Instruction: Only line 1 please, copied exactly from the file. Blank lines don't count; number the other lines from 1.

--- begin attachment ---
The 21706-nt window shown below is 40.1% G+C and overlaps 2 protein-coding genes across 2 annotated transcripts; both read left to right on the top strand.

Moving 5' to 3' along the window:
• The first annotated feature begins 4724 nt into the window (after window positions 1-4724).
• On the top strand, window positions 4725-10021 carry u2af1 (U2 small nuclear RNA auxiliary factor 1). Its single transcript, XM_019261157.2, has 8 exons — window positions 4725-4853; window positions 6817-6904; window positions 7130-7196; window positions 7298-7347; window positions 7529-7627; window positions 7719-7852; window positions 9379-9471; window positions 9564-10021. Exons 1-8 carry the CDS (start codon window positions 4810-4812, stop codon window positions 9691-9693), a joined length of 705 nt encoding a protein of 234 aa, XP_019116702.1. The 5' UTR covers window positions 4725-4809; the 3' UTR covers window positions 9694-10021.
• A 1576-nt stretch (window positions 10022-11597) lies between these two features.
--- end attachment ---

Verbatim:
The 21706-nt window shown below is 40.1% G+C and overlaps 2 protein-coding genes across 2 annotated transcripts; both read left to right on the top strand.